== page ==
The Federal Reserve appears to be bailing out the president.
Responding to concerns of a slowing economy – in part caused by President Donald Trump’s trade wars – the Fed cut short-term interest rates for the first time since 2008, lowering its benchmark rate 25 basis points to 2.25%.
The cut sends a message to financial markets and households that the Fed stands ready to give the economy a boost should it slow further. Given that it’s forced to do so by Trump’s own policies, the central bank is essentially signaling it’s now the administration’s insurer of last resort.
As an expert on monetary policy and a former Fed economist, I believe the bank’s embrace of this role is bad for the economy. It could embolden Trump and other politicians to pursue policies that are even more reckless – the kind intended more to benefit narrow constituencies and help win their re-election than support the broader national interest.
The Message Matters
Judging the merits of a rate cut usually can only be done in hindsight. But the case for one seems to be more about what it signals than directly boosting growth.
By itself, a single quarter-point reduction in the overnight borrowing rate – the rate most directly affected by the Fed – will likely do little to alter directly the economic decisions made by consumers and companies. Virtually no households, and very few businesses, borrow money for such a short term.
Most mortgages, for example, are of the 30-year, fixed-rate type. And while the Fed’s short-term “target” does eventually affect other interest rates in the economy, long-term borrowing costs typically react less to modest changes in monetary policy, especially if these changes are “one-off.”
Rather, it’s the message that matters. Stoking expectations that the Fed stands ready to provide additional monetary easing if necessary is a powerful tool. And although rates are historically low, the central bank still has another 2 percentage points it can cut to stimulate the economy, as well as similar tools like so-called quantitative easing.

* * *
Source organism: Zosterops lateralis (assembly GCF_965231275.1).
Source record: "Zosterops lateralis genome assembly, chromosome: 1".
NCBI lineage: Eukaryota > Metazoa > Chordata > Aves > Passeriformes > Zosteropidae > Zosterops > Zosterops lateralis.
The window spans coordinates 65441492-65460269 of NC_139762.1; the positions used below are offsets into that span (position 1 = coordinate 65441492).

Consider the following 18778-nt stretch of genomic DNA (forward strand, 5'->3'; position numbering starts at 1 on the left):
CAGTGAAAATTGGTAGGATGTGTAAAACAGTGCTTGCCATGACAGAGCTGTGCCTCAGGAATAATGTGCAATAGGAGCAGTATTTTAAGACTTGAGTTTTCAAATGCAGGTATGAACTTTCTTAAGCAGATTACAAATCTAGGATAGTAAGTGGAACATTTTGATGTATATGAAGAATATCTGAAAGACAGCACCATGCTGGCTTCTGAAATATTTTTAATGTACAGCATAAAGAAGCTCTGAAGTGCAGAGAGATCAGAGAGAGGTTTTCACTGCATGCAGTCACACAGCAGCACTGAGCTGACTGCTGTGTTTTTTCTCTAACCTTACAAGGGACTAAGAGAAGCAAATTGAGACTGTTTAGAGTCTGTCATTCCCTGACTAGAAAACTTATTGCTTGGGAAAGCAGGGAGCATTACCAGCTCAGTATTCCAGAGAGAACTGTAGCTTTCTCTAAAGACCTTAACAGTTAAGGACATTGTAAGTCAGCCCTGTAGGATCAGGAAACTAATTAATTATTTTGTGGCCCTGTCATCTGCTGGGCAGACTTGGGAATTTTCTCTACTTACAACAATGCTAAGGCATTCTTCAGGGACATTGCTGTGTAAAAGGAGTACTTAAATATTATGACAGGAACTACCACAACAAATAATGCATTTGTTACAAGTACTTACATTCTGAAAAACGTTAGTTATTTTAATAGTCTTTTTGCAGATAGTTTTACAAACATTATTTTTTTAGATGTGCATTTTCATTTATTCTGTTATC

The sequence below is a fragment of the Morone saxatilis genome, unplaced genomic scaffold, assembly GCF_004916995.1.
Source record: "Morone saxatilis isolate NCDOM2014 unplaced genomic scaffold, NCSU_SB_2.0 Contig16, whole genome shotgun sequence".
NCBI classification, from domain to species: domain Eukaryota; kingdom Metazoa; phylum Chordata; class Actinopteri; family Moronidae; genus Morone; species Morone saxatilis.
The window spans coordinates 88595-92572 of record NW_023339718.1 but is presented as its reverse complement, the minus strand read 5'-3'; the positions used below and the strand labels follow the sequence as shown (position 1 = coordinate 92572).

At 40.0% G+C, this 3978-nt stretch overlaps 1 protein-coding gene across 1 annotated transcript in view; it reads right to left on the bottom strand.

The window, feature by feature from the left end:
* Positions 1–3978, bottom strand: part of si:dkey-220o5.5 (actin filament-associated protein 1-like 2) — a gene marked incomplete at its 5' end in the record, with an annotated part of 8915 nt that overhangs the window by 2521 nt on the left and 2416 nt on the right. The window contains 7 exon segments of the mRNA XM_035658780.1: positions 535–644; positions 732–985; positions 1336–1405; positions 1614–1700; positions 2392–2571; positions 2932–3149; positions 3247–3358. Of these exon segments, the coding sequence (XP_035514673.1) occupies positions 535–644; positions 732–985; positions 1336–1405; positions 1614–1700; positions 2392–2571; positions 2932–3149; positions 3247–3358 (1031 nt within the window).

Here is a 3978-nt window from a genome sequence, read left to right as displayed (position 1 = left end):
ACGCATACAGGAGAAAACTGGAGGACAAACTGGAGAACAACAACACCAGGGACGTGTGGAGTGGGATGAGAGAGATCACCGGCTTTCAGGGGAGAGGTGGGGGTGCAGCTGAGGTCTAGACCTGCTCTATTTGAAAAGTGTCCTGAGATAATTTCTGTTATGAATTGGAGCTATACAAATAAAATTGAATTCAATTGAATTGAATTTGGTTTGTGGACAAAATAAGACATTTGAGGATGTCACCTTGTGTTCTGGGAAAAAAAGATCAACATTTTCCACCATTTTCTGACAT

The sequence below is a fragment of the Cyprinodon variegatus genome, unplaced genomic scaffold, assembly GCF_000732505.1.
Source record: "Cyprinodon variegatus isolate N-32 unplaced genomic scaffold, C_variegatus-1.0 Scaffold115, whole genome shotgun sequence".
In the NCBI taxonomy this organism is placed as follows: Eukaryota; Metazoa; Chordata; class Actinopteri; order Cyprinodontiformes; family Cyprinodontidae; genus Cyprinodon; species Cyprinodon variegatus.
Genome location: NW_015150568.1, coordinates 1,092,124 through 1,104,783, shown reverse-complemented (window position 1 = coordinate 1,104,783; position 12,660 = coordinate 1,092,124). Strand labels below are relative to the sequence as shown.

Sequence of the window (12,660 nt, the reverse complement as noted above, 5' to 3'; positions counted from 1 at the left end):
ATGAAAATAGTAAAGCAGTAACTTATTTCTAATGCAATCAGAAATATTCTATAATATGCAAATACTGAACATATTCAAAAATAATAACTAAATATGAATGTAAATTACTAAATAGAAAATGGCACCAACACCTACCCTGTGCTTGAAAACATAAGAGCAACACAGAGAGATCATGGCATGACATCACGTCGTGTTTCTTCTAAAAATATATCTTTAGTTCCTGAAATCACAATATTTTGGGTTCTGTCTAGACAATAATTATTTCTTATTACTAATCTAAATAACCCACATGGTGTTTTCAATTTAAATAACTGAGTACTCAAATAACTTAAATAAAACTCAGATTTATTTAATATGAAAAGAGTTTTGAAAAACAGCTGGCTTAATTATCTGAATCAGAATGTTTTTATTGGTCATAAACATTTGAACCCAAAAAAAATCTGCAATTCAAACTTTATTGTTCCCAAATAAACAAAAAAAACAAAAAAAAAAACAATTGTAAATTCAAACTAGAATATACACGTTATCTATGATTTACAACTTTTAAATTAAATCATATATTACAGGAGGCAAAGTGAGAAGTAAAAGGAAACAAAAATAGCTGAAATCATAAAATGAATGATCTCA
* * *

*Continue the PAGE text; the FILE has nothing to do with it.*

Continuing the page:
The Fed’s ‘Insurance’ Policy
Furthermore, although the economy has slowed slightly, it’s still growing. Some argue that the “insurance” of a rate cut – and the signal it provides that the Fed stands ready to do more – will help maintain that positive growth.
But the very reason the Fed feels the need to do this is because of the government’s own policies. Most economists agree that the current round of tariffs and the resulting disruptions to supply chains have been harmful.
Normally, economic conditions play a big role in presidential elections. And as the political and economic costs of a bad policy mount, a president would be forced to switch course to avoid doing more harm – not to mention damaging his re-election chances.
Therein lies the problem of the Fed’s rate cut. Its commitment to reducing rates to stimulate the economy regardless of the source of the slowdown insulates the administration from the consequences of its actions, potentially leading to even more misadventures.
Not only that, cutting rates drives up the prices of risky assets – which could metastasize into something harmful, as we saw ahead of the 2008 financial collapse – and masks other structural problems in the economy. Furthermore, rate cuts tend to primarily benefit the upper middle class and the wealthy – the group that owns most of the financial assets in the economy.
Cuts Have Costs
History shows that this kind of central bank insurance is not free.
In the 1970s, President Richard Nixon pressured Fed Chair Arthur Burns to keep interest rates low in order to help him win re-election in 1972. Ultimately, Burns acquiesced, Nixon won re-election, the Vietnam War continued for three more years, and the U.S. economy suffered high and disruptive inflation throughout most of the decade.
Something similar could happen if the Trump administration provides even more fiscal stimulus to bolster its 2020 election chances. Fed rate cuts in conjunction with additional fiscal stimulus could result in higher inflation – which could spook markets and lead to a nasty unwinding.
This story first appeared in The Conversation in July 2019.